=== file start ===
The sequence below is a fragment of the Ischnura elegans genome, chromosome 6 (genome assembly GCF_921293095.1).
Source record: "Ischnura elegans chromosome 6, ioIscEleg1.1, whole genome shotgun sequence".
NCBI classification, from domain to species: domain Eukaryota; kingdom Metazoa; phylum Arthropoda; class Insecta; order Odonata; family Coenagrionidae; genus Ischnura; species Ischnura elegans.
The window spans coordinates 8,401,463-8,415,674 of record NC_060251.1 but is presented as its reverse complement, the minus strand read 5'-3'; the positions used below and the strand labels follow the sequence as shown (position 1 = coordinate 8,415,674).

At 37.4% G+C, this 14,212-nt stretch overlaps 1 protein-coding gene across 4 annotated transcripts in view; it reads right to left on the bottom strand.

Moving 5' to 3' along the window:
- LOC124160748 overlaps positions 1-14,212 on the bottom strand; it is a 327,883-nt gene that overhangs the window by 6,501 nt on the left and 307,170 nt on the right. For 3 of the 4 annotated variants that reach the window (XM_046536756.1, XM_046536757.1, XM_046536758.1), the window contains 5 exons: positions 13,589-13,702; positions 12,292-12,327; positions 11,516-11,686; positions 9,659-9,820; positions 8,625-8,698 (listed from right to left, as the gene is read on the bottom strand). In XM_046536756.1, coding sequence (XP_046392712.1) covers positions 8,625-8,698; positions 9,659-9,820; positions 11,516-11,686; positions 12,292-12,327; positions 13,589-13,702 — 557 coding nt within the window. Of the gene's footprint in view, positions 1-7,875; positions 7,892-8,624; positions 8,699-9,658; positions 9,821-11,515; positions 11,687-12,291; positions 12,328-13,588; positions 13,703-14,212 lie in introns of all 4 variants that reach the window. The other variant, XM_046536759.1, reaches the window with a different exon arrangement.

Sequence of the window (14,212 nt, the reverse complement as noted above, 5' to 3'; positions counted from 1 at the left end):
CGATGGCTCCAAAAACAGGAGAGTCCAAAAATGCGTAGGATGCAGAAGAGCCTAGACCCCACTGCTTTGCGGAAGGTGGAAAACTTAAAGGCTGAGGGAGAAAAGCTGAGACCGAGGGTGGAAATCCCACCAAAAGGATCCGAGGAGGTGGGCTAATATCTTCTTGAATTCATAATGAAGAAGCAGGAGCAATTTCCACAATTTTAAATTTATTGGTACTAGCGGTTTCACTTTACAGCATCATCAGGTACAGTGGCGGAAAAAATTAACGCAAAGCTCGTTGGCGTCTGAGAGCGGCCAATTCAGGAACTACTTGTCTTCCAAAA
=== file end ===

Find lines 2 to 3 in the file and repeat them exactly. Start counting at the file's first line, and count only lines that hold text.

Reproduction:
Source record: "Ischnura elegans chromosome 6, ioIscEleg1.1, whole genome shotgun sequence".
NCBI classification, from domain to species: domain Eukaryota; kingdom Metazoa; phylum Arthropoda; class Insecta; order Odonata; family Coenagrionidae; genus Ischnura; species Ischnura elegans.